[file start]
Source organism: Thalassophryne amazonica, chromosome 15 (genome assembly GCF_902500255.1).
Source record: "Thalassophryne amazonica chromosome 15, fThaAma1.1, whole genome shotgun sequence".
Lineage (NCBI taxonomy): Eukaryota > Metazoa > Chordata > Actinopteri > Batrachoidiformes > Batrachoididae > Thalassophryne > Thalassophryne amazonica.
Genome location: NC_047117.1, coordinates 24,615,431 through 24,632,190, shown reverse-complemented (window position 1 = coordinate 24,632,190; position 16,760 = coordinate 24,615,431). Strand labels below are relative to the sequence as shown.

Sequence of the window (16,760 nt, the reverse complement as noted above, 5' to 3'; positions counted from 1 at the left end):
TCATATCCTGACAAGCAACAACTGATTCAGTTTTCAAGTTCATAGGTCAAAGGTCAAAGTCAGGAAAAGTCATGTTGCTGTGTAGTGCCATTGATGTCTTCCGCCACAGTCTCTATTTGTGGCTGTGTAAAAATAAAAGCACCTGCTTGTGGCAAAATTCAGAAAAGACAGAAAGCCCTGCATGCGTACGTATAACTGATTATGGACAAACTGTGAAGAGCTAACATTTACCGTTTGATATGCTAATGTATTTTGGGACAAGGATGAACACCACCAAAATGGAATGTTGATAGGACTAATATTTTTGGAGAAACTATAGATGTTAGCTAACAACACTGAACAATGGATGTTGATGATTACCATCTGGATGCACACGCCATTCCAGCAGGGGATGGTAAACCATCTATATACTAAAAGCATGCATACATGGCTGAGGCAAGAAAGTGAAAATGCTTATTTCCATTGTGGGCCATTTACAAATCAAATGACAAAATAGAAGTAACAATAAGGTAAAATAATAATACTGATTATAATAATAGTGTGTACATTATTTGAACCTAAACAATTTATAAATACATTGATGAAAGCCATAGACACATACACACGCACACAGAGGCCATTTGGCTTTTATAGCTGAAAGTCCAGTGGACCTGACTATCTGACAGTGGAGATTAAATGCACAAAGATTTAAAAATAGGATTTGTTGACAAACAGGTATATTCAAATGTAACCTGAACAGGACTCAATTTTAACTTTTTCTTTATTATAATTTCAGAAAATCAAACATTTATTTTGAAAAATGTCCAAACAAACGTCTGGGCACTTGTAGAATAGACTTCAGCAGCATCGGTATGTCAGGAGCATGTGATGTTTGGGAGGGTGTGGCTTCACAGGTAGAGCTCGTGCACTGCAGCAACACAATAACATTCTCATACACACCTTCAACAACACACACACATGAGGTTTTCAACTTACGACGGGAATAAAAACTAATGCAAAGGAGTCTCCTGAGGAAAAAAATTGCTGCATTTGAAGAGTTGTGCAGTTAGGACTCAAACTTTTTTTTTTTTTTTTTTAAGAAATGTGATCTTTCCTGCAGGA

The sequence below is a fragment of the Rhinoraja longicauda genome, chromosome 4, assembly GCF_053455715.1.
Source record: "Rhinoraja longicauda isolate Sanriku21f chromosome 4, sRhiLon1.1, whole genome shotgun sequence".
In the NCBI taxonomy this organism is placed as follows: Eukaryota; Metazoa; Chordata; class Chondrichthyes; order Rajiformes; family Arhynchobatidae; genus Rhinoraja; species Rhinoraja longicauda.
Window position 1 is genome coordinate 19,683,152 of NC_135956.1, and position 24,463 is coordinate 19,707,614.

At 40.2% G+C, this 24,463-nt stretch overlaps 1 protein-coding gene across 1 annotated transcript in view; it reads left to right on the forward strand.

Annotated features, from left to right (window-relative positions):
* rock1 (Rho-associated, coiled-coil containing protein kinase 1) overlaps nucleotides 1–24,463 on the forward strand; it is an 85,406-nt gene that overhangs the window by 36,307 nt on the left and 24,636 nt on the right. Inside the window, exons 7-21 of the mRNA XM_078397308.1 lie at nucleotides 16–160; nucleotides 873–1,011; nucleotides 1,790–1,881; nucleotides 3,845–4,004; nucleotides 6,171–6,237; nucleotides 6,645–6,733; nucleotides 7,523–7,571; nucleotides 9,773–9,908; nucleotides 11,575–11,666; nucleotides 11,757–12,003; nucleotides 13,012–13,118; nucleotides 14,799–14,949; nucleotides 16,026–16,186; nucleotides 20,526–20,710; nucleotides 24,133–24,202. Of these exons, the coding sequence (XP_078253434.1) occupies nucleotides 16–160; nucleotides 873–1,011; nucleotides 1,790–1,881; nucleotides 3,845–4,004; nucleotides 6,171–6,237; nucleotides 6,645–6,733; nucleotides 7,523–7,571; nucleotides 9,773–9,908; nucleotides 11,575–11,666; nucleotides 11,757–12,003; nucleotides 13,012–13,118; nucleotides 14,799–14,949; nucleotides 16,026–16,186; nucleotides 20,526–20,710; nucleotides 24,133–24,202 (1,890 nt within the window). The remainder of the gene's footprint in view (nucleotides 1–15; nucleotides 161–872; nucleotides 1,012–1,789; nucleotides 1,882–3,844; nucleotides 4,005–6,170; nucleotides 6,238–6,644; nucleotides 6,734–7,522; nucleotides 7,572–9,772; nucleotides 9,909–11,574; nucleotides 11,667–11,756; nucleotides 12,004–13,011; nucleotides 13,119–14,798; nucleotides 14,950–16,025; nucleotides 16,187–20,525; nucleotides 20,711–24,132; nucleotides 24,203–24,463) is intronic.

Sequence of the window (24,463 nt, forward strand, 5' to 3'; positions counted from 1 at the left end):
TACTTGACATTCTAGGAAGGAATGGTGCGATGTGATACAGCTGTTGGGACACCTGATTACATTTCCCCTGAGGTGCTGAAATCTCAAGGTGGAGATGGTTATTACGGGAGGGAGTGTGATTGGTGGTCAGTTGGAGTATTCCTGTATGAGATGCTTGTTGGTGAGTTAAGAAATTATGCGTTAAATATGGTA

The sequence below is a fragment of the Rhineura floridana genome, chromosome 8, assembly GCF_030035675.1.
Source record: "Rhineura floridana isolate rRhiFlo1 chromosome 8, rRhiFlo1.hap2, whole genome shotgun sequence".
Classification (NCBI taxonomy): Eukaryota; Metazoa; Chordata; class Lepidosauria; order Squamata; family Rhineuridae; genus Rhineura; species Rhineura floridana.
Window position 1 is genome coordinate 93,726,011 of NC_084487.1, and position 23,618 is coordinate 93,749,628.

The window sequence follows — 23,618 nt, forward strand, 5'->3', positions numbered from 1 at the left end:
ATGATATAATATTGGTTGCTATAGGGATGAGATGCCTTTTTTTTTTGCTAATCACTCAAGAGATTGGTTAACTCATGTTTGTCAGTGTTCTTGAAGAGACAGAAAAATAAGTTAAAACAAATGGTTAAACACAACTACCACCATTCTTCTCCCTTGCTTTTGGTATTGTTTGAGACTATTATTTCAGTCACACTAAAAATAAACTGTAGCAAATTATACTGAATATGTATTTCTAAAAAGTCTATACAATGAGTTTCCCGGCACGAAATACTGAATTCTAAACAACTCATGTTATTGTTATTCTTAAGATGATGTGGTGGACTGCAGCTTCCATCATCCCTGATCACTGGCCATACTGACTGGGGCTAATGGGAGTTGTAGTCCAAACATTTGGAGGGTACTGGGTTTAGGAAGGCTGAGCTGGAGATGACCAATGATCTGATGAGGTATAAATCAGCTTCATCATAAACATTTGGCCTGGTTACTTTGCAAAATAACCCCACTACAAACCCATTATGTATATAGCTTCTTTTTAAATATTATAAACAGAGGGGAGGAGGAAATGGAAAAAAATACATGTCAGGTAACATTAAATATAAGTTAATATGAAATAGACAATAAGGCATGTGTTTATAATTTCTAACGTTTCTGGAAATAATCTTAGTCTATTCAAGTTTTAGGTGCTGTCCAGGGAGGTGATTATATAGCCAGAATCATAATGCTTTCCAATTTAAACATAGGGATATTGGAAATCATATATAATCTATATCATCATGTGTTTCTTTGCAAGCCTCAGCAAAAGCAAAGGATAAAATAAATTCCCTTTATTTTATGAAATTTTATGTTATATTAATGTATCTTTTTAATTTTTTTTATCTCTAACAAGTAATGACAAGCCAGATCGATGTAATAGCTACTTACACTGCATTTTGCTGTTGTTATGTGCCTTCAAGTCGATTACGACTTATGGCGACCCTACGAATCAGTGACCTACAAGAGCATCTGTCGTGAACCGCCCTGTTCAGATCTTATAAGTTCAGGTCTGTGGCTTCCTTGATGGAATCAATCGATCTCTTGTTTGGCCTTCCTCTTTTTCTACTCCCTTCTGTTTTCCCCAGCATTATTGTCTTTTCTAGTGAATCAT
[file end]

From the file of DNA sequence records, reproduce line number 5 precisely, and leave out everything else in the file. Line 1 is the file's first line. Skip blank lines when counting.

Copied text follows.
Sequence of the window (16,760 nt, the reverse complement as noted above, 5' to 3'; positions counted from 1 at the left end):